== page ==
As the sun set over the Denver skyline, a small group gathered at La Raza Park to pay tribute to Isaiah "Ikey" Owens, who passed away in Mexico yesterday while on tour. Though not a Denverite himself, Owens, who has played with the Mars Volta and was on tour with Jack White's band, spent plenty of time with Denver musicians. It showed in the faces of everyone circled in silence around the makeshift altar containing a photo and candles. At one point a sudden wind knocked over the picture of Owens, breaking the frame. Kayln Heffernan of Wheelchair Sports Camp just laughed and said, "What's up, Ikey?"

See also: Rubedo Is the Voice of the Music Culture of Today

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How Local Radio Stations Help Denver Bands

DeVotchKa. Courtesy of OpenAir
Dragondeer is a quickly rising star among Denver bands, playing sets at SXSW and Red Rocks (for Film on the Rocks) earlier this year. But when members Eric Halborg, Cole Rudy, Carl Sorensen and Casey Sidwell stepped into OpenAir's spacious studio last winter to record a live session, they had none of those accomplishments on their collective résumé. In fact, they'd only written a couple of songs and didn't have any recorded material. "We were pretty new," says Halborg. "But they had seen us play live and asked us to do an in-studio [performance]."

Since it started in October 2011, OpenAir (1340 AM) -- a branch of Colorado Public Radio with a focus on the local music scene -- has hosted more than 300 bands in its Performance Studio, sharing the resulting audio recordings with listeners on the air and videos online.

See also: OpenAir Live & Local Is a New TV Show Featuring Some of Colorado's Best Music

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Highlights of the Underground Scene During Denver Music's Dark Ages

Tom Murphy
The Emmas at The Squire Lounge | October 19, 2002
Editor: Please see the Author's note on this new photo-driven series at the end of this article.

In this second part (read part one here) of the Underground Bands of Denver Music's Dark Ages, we're going to use a few bands of the era to spotlight some of the important venues. Not every band played every venue and as a band you often had to seek out new places to perform if you wanted to play to a different crowd or more than once per month. By November 2003, the hi-dive opened its doors and provided a place for bands playing original music. More venues with similar mindsets opened, and more bands formed to play them, effectively ended what is somewhat humorously referred to here as Denver Music's Dark Ages.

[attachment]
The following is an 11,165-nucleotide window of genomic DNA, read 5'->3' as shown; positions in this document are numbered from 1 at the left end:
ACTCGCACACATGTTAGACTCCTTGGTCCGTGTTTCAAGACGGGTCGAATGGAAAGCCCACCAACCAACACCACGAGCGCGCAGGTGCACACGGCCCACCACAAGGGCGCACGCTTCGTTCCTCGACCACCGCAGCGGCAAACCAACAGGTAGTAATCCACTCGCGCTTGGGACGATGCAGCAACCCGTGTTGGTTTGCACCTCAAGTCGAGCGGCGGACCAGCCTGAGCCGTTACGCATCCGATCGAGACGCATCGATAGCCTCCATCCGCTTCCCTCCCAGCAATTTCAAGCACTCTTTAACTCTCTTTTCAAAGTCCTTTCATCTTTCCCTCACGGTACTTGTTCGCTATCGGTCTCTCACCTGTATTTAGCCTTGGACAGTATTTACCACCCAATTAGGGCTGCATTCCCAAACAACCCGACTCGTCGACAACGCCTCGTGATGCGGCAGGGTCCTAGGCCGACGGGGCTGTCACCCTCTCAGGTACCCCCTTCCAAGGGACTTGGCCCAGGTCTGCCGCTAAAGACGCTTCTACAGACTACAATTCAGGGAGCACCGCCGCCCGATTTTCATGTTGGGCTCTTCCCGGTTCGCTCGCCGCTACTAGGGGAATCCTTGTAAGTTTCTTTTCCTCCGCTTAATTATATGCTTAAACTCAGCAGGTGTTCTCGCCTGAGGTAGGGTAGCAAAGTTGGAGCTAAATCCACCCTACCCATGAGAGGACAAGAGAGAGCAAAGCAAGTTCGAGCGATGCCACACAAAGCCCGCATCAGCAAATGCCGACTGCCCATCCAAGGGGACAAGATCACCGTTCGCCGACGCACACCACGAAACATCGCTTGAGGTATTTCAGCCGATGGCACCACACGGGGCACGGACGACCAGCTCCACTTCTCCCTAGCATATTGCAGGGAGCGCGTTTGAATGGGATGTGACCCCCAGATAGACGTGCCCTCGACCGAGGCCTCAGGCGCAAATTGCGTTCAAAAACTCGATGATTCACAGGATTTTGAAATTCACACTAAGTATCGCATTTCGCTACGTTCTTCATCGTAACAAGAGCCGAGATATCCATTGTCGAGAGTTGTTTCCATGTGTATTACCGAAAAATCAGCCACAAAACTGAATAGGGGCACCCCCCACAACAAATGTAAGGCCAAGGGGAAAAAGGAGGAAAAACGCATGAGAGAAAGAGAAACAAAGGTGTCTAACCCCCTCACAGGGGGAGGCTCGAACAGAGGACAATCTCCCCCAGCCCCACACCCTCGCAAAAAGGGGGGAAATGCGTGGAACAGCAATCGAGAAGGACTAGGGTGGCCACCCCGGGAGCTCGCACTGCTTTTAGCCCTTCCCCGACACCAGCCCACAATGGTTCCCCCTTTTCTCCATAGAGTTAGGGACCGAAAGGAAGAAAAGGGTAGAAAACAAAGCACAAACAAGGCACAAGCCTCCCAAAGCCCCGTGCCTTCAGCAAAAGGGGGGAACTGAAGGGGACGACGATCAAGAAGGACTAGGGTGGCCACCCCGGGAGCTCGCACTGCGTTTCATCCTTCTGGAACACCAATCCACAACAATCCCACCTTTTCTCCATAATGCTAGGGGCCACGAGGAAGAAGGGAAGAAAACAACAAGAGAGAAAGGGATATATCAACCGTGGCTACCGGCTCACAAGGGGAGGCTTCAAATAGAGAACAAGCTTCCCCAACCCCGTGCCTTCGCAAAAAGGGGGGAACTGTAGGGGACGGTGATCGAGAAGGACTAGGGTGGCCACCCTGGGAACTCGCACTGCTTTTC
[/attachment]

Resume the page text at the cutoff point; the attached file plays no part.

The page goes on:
See also: The Underground Bands of Denver Music's Dark Ages: Part One.

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Yazoo BBQ on Broadway Will Now Host Rooftop Concerts

Danielle Lirette
Yazoo BBQ Company's rooftop bar.
Last summer Yazoo BBQ Company owner Don Hines expanded his 700-square-foot spot at 2150 Broadway, which he opened fourteen years ago, to close to 5,000 square feet, adding to the kitchen and interior dining area, as well as building a patio and rooftop deck. About a month ago, Hines secured a cabaret license for the spot and he's celebrating with a show on the rooftop bar this Saturday, October 18 with Faceman and Jim Yelenick.

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Naoko Yamano of Shonen Knife on Why Shows Start Earlier in Japan

Categories: Interviews

Courtesy of Good Charamel Records
In the late 1980s, it was nearly unheard of for Japanese underground rock bands to play in the United States. But Shonen Knife, appearing at the Oriental Theater this Thursday, October 16, played a show in Los Angeles in 1989.

By then, the band's music had already spent several years circulating in the U.S., thanks to a 1983 visit to Japan by Beat Happening frontman and K Records founder Calvin Johnson. While overseas, Johnson found Shonen Knife's second album, Burning Farm, on cassette; he reissued the album the following year on his label. The group's original take on punk rock, and its surreal, straight-faced send-up of pop culture, struck a chord with artists in the English-speaking world, including Sonic Youth, Red Kross and, famously, Kurt Cobain, who invited Shonen Knife to open for Nirvana on the U.K. leg of its tour for Nevermind.

See also: Why DIY Venues Are Vital Are Vital to the Health of the Entire Music Scene